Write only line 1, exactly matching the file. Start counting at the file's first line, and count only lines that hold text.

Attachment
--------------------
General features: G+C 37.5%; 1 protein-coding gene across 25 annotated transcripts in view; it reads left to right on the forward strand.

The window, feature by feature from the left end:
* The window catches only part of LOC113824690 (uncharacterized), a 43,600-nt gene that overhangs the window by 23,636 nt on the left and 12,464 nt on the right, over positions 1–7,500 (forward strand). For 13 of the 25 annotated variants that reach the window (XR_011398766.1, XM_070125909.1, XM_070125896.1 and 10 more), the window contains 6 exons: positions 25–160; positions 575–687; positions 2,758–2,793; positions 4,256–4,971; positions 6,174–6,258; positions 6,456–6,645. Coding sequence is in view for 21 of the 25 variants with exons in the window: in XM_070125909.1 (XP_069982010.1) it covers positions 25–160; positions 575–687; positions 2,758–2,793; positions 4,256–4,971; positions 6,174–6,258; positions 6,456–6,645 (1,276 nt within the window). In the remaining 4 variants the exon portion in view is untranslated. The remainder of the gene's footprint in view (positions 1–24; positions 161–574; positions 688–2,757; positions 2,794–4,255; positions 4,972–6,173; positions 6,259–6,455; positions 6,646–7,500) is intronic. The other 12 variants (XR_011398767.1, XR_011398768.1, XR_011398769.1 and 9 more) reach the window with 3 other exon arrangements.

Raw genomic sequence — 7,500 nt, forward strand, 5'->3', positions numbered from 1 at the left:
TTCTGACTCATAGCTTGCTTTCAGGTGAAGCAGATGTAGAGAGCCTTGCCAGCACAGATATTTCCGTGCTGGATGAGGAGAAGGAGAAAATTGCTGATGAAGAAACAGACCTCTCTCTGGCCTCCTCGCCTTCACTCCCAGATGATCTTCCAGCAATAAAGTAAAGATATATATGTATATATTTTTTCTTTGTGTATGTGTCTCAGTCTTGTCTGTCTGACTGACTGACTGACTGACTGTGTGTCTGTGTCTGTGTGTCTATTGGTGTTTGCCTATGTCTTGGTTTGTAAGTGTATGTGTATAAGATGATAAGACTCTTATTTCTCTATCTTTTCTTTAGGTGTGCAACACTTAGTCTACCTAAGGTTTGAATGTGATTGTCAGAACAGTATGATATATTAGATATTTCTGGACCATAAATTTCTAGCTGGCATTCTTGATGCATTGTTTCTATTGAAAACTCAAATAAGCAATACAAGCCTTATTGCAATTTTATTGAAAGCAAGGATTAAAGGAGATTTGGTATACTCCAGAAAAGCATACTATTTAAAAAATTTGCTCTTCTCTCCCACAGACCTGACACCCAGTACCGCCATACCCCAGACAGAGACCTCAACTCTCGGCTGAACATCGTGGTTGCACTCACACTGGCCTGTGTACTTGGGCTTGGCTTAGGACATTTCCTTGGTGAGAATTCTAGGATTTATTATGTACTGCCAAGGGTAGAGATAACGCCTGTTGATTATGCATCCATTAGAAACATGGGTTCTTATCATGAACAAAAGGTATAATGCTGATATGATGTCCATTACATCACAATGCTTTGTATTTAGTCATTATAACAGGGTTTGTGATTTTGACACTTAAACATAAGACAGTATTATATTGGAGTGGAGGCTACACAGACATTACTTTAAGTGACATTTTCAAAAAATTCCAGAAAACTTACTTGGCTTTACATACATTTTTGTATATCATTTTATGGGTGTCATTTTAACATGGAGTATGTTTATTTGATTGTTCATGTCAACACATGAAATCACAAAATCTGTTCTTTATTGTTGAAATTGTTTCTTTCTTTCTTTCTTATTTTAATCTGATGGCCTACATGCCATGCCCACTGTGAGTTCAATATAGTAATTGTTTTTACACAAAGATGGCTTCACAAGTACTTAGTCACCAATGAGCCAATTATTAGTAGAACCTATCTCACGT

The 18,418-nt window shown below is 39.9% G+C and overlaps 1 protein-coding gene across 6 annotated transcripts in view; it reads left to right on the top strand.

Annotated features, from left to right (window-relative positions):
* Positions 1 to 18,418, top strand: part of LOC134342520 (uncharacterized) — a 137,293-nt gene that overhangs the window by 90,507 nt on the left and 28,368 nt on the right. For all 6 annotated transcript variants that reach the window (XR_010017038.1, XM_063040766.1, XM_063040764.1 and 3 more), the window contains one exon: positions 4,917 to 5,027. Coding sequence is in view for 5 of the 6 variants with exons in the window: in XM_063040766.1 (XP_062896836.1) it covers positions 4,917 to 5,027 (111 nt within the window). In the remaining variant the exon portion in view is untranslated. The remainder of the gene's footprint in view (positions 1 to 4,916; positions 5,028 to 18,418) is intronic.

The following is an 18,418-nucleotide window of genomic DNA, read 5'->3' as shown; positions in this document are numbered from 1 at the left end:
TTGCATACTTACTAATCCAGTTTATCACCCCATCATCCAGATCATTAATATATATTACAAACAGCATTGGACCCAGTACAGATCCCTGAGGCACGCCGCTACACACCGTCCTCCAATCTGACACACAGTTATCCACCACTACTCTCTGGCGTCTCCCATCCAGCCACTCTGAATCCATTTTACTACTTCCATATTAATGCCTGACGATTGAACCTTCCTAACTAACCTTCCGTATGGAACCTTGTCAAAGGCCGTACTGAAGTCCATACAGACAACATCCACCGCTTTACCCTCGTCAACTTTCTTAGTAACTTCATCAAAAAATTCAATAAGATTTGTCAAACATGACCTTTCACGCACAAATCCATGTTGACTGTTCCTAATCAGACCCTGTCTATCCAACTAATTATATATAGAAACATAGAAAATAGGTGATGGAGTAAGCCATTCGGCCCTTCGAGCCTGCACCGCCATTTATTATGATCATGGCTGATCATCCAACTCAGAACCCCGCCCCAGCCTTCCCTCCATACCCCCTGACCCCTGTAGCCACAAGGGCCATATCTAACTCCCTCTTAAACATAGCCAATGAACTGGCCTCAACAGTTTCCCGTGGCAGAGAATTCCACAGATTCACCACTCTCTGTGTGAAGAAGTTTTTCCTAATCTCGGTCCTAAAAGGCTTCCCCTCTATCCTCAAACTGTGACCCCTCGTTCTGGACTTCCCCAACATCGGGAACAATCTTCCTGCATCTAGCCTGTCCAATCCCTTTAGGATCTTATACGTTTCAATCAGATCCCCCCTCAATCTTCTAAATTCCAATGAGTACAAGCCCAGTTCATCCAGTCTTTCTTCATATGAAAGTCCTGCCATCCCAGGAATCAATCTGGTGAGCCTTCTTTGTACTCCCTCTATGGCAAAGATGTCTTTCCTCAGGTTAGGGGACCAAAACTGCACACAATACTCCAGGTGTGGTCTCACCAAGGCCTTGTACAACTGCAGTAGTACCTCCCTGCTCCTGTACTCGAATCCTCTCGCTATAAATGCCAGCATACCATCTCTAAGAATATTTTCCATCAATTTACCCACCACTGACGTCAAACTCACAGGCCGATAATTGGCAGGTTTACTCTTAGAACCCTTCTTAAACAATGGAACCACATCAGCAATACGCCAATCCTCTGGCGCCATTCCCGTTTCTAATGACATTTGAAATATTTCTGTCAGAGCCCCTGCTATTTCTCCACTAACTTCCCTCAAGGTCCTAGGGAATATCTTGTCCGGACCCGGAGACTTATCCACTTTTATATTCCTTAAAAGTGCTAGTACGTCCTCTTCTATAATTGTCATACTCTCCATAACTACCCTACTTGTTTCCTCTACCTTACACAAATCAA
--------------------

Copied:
General features: G+C 37.5%; 1 protein-coding gene across 25 annotated transcripts in view; it reads left to right on the forward strand.